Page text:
Economic considerations for zoning as a process of flood protection in Bangladesh : a thesis presented in partial fulfilment of the requirements for the degree of Master of Philosophy in Agricultural Economics, Massey University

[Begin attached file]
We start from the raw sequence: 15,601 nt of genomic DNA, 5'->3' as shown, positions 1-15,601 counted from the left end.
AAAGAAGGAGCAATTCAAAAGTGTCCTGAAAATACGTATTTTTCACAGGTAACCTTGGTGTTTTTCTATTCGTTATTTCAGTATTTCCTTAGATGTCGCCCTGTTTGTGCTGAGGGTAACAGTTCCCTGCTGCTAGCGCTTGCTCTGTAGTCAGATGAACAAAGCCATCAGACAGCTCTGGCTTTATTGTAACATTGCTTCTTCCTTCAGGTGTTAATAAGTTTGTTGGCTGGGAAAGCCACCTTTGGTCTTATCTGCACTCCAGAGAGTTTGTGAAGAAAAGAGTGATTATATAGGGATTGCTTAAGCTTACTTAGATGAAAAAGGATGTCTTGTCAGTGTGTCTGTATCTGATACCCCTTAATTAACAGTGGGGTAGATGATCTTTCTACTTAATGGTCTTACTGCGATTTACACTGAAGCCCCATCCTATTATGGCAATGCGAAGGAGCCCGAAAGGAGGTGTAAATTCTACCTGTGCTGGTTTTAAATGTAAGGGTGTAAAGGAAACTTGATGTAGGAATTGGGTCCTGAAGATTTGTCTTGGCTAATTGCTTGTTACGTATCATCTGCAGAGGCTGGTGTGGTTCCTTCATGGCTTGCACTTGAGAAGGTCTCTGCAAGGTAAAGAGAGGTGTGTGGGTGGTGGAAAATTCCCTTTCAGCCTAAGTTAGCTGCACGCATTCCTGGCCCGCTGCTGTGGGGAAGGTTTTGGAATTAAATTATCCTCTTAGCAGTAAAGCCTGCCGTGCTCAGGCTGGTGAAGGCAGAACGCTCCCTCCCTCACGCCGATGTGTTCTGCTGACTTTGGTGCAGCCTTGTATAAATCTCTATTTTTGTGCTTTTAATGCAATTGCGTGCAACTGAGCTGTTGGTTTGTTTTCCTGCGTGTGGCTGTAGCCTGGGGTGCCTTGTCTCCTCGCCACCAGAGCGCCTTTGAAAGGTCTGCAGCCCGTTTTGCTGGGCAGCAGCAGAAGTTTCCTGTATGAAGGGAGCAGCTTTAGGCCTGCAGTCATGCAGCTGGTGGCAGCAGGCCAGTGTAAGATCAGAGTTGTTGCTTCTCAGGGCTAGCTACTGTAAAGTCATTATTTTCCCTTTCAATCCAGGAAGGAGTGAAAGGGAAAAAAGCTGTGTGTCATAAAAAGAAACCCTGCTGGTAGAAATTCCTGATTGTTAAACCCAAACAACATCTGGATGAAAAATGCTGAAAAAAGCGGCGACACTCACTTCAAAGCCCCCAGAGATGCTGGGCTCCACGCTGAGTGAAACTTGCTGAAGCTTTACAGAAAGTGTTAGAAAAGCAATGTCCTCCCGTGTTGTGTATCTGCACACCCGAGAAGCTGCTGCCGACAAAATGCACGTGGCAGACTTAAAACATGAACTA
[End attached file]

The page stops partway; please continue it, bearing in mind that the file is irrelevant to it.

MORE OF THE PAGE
Bangladesh, a predominately agricultural country in the Third World, with 110 million people and only 9 million hectares of cultivable land, is known worldwide for its frequency of severe floods and other natural hazards like cyclones, tornadoes and epidemics. Increased pressure on the scarce land resources for food and habitation of the growing population is the main consideration for any agricultural project formulation. Successive development plans of Bangladesh have tried to address different socioeconomic problems by spreading limited available resources thinly over different sectors, although self sufficiency in food grain production has been targeted by politicians as well as researchers. Recently, the agricultural sector has planned for growth through the development of water resources management, in particular flood protection, as this is the primary source of all development activities in the country. The decision making processes of farmer is taken as the main focus of this dissertation. Farming in Bangladesh, mostly for subsistence, may be a profitable or a losing concern, depending on the selection of the crop mix. In other words, farming depends on the decision making process of the farmers. The farm environment in a flood protected project area is described along with its agrosocio-ecological linkages. Flood mitigation literatures describing optimising crop mix technologies are reviewed. Theoretical details of different quantitative methods were brought together for the purpose of selection of an appropriate analytical model to capture the diversified nature of farming. The selection process utilised concepts, data and theories from relevant academic disciplines to find a model that could address a set of problems related to decision making at the grass roots level. The empirical work of this dissertation is mainly based upon a survey of production relations in agriculture. The survey comprises randomly but purposively chosen farmer respondents within groups in order to capture a general picture of some agrarian relations for a specific flood control project - the Meghna Dhonagoda Irrigation Project. A linear programming model was formulated. The coefficients of the model were estimated from the survey data. Given average resource endowments possessed by different groups of farmers, optimal cropping patterns for various situation were found. The model was run for five groups of farmers, under both with and without project conditions. The results obtained from the model runs show that rice production in all farms increases by 140 to 383 percent. At the same time production of other crops diminishes significantly. The net year ending savings of group A (small) farmers decreases by 7 percent although their living standard is improved (indicated by increased family rice consumption and expenses). Group B (middle) farmers are in a slightly improved position, with a 1.5 percent increase in net year ending savings whereas the net year ending savings of groups C and D (large farmers) is doubled. The achievements of groups C and D compared to those of groups A and B shows the anomaly in welfare distribution of the public investments. The impact on net return due to changes in resource endowments or crop coefficients is obtained from sensitivity and range analysis. It indicates the profitability or shadow cost for individual constraints. Before implementation of the project, farmers often mixed different crops in the same field to reduce the risk if a particular crop failed. They grew a variety of staple crops and vegetables to meet family food needs and they rarely purchased artificial chemical fertilisers or pesticides. In other words, they were diversified and less susceptible to the natural disasters. After the project, farmers were much less diversified and used more artificial inputs. Three significant features of the public investment in flood protection and irrigation arose: a) Rapid economic growth, though with significant evidence of diminishing returns b) Increased rice production at the expense of other crops c) Unequal welfare disfribution between rich and poor. The results obtained through model runs conform to general trends. All available evidence indicates that past improvements to flood control and irrigation contributed significantly to the growth in agricultural production in Bangladesh. The complementarity between proven yield-increasing technologies and water application points out the importance of water resources development. Thus there should be no question about the desirability of flood control projects. But equitable distribution of facilities, or at least betterment of the majority of population, may not be achieved at the desired rate.